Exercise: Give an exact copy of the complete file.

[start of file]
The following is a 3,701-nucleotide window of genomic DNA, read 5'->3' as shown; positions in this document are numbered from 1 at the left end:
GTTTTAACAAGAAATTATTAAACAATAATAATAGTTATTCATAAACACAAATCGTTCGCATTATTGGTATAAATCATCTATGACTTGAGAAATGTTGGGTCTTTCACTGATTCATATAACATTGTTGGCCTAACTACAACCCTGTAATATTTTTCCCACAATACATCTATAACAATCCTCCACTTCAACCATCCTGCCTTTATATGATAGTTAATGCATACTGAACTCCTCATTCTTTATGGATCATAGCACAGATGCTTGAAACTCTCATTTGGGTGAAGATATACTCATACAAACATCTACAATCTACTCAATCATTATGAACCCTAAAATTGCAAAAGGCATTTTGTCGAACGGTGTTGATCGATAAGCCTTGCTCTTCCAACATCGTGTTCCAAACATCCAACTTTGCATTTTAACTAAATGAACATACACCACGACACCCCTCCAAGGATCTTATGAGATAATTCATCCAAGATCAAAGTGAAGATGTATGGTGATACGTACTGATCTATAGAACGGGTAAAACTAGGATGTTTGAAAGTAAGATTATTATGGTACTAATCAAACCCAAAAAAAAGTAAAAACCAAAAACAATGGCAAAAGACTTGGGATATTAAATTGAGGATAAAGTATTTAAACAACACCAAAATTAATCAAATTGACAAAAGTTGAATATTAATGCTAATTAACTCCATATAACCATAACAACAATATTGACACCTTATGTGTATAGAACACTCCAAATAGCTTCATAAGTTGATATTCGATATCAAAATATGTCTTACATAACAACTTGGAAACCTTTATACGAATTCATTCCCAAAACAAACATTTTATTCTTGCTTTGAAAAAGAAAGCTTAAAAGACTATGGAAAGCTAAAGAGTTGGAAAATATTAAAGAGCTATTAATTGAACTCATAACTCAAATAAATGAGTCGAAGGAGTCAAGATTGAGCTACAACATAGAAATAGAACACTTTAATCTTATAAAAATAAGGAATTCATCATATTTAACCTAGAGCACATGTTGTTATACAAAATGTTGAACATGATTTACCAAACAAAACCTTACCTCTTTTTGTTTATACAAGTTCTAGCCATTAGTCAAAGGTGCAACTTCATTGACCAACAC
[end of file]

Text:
The following is a 3,701-nucleotide window of genomic DNA, read 5'->3' as shown; positions in this document are numbered from 1 at the left end:
GTTTTAACAAGAAATTATTAAACAATAATAATAGTTATTCATAAACACAAATCGTTCGCATTATTGGTATAAATCATCTATGACTTGAGAAATGTTGGGTCTTTCACTGATTCATATAACATTGTTGGCCTAACTACAACCCTGTAATATTTTTCCCACAATACATCTATAACAATCCTCCACTTCAACCATCCTGCCTTTATATGATAGTTAATGCATACTGAACTCCTCATTCTTTATGGATCATAGCACAGATGCTTGAAACTCTCATTTGGGTGAAGATATACTCATACAAACATCTACAATCTACTCAATCATTATGAACCCTAAAATTGCAAAAGGCATTTTGTCGAACGGTGTTGATCGATAAGCCTTGCTCTTCCAACATCGTGTTCCAAACATCCAACTTTGCATTTTAACTAAATGAACATACACCACGACACCCCTCCAAGGATCTTATGAGATAATTCATCCAAGATCAAAGTGAAGATGTATGGTGATACGTACTGATCTATAGAACGGGTAAAACTAGGATGTTTGAAAGTAAGATTATTATGGTACTAATCAAACCCAAAAAAAAGTAAAAACCAAAAACAATGGCAAAAGACTTGGGATATTAAATTGAGGATAAAGTATTTAAACAACACCAAAATTAATCAAATTGACAAAAGTTGAATATTAATGCTAATTAACTCCATATAACCATAACAACAATATTGACACCTTATGTGTATAGAACACTCCAAATAGCTTCATAAGTTGATATTCGATATCAAAATATGTCTTACATAACAACTTGGAAACCTTTATACGAATTCATTCCCAAAACAAACATTTTATTCTTGCTTTGAAAAAGAAAGCTTAAAAGACTATGGAAAGCTAAAGAGTTGGAAAATATTAAAGAGCTATTAATTGAACTCATAACTCAAATAAATGAGTCGAAGGAGTCAAGATTGAGCTACAACATAGAAATAGAACACTTTAATCTTATAAAAATAAGGAATTCATCATATTTAACCTAGAGCACATGTTGTTATACAAAATGTTGAACATGATTTACCAAACAAAACCTTACCTCTTTTTGTTTATACAAGTTCTAGCCATTAGTCAAAGGTGCAACTTCATTGACCAACAC